Faced with a government fee accepted by most real estate investors who view it as a routine cost of doing business, wealthy Arizona investor Wayne Howard balked. Instead of the ordinary filing-fee rate of $50 for registering a property deed, he demanded that all 2,922 of his deeds be recorded for $500, and when the Pinal County treasurer turned him down, he told the official he would simply use his pull in the legislature to change the law and get his discount (99.6 percent per deed) that way. (He almost succeeded. The bill passed the state Senate and was favored in the House, but after the Arizona Republic newspaper exposed Howard’s imperial move, it failed, 30-28.) [Arizona Republic, 3-18-2015]

A News of the Weird Classic (March 2011)

Tombstone, Ariz., which was the site of the legendary 1881 "Gunfight at the O.K. Corral" (commemorated in a 1957 movie), is about 70 miles from the Tucson shopping center where U.S. Rep. Gabrielle Giffords and others were shot in January [2011]. A Los Angeles Times dispatch later that month noted that the "Wild West" of 1881 Tombstone had far stricter gun control than 2011 Arizona. The historic gunfight occurred when the marshal (Virgil Earp, brother of Wyatt) tried to enforce the town's no-carry law against local thugs. Today, however, with few restrictions and no licenses required, virtually any Arizonan 18 or older can carry a handgun openly. [Los Angeles Times, 1-23-2011]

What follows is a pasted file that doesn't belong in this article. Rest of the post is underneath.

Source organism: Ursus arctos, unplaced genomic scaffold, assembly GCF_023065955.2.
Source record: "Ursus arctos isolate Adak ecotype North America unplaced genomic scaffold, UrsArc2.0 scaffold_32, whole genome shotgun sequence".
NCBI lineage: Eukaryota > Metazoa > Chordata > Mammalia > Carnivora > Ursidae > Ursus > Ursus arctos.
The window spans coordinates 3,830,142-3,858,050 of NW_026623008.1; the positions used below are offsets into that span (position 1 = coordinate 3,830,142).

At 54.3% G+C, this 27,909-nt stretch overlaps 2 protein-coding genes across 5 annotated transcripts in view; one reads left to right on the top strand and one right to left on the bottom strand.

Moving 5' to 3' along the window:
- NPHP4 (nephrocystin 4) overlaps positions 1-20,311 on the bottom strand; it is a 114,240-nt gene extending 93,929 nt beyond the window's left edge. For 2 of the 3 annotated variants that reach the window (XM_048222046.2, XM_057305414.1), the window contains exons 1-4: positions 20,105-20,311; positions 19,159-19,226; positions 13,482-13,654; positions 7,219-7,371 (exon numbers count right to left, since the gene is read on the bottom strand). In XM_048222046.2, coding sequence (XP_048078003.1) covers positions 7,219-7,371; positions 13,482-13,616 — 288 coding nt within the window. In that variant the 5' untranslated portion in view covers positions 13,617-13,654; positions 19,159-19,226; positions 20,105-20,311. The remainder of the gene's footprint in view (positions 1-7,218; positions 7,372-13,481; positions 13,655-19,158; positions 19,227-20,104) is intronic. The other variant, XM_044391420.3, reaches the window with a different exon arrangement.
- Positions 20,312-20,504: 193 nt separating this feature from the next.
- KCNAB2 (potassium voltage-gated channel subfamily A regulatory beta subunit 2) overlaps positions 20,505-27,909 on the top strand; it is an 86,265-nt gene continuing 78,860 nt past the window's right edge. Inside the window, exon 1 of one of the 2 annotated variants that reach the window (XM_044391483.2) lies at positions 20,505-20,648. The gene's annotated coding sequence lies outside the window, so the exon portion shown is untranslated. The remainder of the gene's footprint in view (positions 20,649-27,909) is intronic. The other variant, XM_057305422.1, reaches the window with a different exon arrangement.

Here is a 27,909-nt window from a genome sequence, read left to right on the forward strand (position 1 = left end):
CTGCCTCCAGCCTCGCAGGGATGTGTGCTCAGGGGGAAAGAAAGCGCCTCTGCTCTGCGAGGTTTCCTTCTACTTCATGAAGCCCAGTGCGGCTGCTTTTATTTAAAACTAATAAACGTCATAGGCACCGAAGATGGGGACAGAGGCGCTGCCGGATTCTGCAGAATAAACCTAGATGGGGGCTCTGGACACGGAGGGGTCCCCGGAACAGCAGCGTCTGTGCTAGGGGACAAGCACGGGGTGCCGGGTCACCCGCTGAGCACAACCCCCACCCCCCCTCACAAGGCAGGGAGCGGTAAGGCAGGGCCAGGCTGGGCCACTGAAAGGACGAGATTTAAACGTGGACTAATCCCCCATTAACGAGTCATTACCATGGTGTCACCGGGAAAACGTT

Thanks This Week to Gerald Davidson and to the News of the Weird Board of Editorial Advisors.

Posted By: Chuck - Sun Jun 07, 2015 - Comments (1)

TV Set or Child?

The Williams family would have preferred a new TV set, but they got stuck with a kid instead. All because of the neighbors.

Source: Galesburg Register-Mail - Dec 28, 1959

Posted By: Alex - Sun Jun 07, 2015 - Comments (8)
Category: Television, Babies and Toddlers, 1950s

Sunshine Shangrila

There's nothing better for declaring that your production is second-rate than choosing as host not starlet Arlene Dahl herself, but her almost anonymous body double.

This is a capsule of so much early 1960s stuff, including Tikis (Polynesia in Mexico?) at about the ten-minute mark. Some splendid bikini cheesecake as well.

In the end, the weirdest and saddest thing here is that once upon a time Mexico was seen as idyllic, rather than plagued by drugs and violence.

Posted By: Paul - Sun Jun 07, 2015 - Comments (4)
Category: Sightseeing, 1960s, North America

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Who We Are
Alex Boese
Alex is the creator and curator of the Museum of Hoaxes. He's also the author of various weird, non-fiction books such as Elephants on Acid.

Paul Di Filippo
Paul has been paid to put weird ideas into fictional form for over thirty years, in his career as a noted science fiction writer. He has recently begun blogging on many curious topics with three fellow writers at The Inferior 4+1.

Chuck Shepherd
Chuck is the purveyor of News of the Weird, the syndicated column which for decades has set the gold-standard for reporting on oddities and the bizarre.

Our banner was drawn by the legendary underground cartoonist Rick Altergott.